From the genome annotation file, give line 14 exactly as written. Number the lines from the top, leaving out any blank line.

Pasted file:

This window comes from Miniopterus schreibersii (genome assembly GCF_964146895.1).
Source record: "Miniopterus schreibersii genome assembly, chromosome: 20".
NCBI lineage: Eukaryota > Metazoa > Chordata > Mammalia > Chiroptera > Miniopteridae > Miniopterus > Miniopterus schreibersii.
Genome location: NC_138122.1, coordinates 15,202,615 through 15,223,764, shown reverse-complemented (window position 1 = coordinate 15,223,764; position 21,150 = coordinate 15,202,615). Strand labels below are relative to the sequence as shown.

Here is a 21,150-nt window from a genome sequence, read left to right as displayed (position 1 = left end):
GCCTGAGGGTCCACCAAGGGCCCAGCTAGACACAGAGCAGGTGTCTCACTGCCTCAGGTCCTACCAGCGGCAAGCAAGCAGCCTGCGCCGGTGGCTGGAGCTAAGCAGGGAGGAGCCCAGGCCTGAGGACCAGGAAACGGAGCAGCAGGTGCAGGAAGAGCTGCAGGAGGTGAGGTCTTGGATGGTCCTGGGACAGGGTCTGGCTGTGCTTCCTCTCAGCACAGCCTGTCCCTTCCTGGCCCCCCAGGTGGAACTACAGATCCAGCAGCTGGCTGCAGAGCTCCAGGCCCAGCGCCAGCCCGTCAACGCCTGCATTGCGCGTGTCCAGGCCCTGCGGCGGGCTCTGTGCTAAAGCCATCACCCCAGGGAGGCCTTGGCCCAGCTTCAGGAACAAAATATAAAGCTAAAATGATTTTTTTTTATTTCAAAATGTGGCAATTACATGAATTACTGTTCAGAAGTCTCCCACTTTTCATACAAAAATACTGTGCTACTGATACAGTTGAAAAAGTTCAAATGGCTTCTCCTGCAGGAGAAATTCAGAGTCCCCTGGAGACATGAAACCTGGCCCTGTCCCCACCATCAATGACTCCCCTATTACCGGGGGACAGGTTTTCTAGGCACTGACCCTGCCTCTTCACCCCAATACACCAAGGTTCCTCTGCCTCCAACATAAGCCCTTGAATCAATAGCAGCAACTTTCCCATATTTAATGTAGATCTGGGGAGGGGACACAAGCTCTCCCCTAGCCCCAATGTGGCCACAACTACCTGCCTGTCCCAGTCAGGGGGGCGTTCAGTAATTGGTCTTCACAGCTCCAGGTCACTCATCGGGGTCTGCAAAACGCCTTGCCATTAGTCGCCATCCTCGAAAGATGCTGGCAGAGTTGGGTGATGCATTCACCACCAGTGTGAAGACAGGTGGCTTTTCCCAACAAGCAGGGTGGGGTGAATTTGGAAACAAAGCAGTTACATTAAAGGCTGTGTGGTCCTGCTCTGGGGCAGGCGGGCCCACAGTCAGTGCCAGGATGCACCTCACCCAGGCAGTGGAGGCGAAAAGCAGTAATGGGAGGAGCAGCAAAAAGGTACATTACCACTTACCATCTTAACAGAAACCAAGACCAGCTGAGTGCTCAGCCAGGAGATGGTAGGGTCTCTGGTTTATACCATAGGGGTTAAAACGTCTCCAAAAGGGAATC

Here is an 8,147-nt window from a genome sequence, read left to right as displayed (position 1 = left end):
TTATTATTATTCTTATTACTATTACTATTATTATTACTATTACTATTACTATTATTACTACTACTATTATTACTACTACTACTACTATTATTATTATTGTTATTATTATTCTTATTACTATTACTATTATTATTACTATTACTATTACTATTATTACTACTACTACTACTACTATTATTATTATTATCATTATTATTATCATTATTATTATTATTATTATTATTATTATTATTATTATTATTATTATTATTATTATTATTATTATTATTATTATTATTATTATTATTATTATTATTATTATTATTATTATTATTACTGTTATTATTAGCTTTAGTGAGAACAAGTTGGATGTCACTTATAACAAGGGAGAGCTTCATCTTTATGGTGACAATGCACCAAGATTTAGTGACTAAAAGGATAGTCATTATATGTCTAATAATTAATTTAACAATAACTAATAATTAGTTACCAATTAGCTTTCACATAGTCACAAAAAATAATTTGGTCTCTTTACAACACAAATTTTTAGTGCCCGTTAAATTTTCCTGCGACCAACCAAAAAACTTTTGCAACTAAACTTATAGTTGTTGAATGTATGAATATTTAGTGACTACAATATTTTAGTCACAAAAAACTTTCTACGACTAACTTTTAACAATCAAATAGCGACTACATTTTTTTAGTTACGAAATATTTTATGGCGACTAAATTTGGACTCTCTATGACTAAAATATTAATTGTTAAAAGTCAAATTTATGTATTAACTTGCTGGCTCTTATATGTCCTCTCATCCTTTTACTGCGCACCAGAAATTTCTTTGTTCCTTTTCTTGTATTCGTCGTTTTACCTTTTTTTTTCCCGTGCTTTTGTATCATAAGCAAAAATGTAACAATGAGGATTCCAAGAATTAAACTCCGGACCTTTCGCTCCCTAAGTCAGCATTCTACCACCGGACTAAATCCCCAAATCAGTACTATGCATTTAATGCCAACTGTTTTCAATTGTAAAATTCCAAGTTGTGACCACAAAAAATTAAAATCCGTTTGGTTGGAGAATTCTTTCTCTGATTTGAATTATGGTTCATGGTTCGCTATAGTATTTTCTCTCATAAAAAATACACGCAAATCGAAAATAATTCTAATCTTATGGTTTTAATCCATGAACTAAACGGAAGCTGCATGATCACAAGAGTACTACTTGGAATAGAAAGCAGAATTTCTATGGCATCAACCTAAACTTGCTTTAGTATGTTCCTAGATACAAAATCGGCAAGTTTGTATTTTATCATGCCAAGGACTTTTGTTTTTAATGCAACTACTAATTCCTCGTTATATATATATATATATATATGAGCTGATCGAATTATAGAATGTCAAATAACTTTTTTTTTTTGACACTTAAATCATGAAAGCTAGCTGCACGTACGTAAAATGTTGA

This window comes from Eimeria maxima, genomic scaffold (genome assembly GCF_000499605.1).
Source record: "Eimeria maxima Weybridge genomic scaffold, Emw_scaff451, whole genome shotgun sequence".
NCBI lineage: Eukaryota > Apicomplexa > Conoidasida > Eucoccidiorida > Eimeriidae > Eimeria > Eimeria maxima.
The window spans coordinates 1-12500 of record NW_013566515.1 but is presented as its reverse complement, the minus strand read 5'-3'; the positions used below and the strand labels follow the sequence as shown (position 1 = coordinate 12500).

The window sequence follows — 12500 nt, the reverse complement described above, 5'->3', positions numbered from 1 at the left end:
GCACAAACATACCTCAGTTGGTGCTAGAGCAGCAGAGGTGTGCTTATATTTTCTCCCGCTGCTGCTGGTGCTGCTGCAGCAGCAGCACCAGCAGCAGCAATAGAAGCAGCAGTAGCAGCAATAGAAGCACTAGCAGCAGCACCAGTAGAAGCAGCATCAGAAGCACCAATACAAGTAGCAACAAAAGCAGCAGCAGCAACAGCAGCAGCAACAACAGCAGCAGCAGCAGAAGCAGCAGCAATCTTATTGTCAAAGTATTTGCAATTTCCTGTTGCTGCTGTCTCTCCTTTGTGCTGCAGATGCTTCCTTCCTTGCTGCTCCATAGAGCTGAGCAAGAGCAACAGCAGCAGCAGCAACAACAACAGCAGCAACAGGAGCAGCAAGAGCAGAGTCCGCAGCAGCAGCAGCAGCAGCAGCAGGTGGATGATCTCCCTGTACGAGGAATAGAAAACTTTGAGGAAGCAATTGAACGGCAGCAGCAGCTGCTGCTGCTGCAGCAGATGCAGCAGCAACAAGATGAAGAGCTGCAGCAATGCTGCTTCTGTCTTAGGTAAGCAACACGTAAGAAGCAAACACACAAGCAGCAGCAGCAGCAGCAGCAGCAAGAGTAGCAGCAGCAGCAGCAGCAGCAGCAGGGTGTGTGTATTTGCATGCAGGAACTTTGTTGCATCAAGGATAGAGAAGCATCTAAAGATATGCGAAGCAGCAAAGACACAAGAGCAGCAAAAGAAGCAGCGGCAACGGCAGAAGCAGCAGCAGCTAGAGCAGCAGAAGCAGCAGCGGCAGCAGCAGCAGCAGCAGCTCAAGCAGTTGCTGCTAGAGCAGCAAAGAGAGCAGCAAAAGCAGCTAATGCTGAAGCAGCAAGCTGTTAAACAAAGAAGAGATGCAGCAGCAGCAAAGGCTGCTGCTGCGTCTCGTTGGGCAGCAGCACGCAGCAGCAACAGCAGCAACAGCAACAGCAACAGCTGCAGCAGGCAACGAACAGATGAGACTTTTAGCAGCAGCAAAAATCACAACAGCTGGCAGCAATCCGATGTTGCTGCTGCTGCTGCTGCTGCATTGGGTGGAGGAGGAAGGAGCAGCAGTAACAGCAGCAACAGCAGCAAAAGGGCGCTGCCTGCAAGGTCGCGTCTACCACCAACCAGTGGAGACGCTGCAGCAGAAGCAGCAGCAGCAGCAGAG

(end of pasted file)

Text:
GCACAAACATACCTCAGTTGGTGCTAGAGCAGCAGAGGTGTGCTTATATTTTCTCCCGCTGCTGCTGGTGCTGCTGCAGCAGCAGCACCAGCAGCAGCAATAGAAGCAGCAGTAGCAGCAATAGAAGCACTAGCAGCAGCACCAGTAGAAGCAGCATCAGAAGCACCAATACAAGTAGCAACAAAAGCAGCAGCAGCAACAGCAGCAGCAACAACAGCAGCAGCAGCAGAAGCAGCAGCAATCTTATTGTCAAAGTATTTGCAATTTCCTGTTGCTGCTGTCTCTCCTTTGTGCTGCAGATGCTTCCTTCCTTGCTGCTCCATAGAGCTGAGCAAGAGCAACAGCAGCAGCAGCAACAACAACAGCAGCAACAGGAGCAGCAAGAGCAGAGTCCGCAGCAGCAGCAGCAGCAGCAGCAGGTGGATGATCTCCCTGTACGAGGAATAGAAAACTTTGAGGAAGCAATTGAACGGCAGCAGCAGCTGCTGCTGCTGCAGCAGATGCAGCAGCAACAAGATGAAGAGCTGCAGCAATGCTGCTTCTGTCTTAGGTAAGCAACACGTAAGAAGCAAACACACAAGCAGCAGCAGCAGCAGCAGCAGCAAGAGTAGCAGCAGCAGCAGCAGCAGCAGCAGGGTGTGTGTATTTGCATGCAGGAACTTTGTTGCATCAAGGATAGAGAAGCATCTAAAGATATGCGAAGCAGCAAAGACACAAGAGCAGCAAAAGAAGCAGCGGCAACGGCAGAAGCAGCAGCAGCTAGAGCAGCAGAAGCAGCAGCGGCAGCAGCAGCAGCAGCAGCTCAAGCAGTTGCTGCTAGAGCAGCAAAGAGAGCAGCAAAAGCAGCTAATGCTGAAGCAGCAAGCTGTTAAACAAAGAAGAGATGCAGCAGCAGCAAAGGCTGCTGCTGCGTCTCGTTGGGCAGCAGCACGCAGCAGCAACAGCAGCAACAGCAACAGCAACAGCTGCAGCAGGCAACGAACAGATGAGACTTTTAGCAGCAGCAAAAATCACAACAGCTGGCAGCAATCCGATGTTGCTGCTGCTGCTGCTGCTGCATTGGGTGGAGGAGGAAGGAGCAGCAGTAACAGCAGCAACAGCAGCAAAAGGGCGCTGCCTGCAAGGTCGCGTCTACCACCAACCAGTGGAGACGCTGCAGCAGAAGCAGCAGCAGCAGCAGAG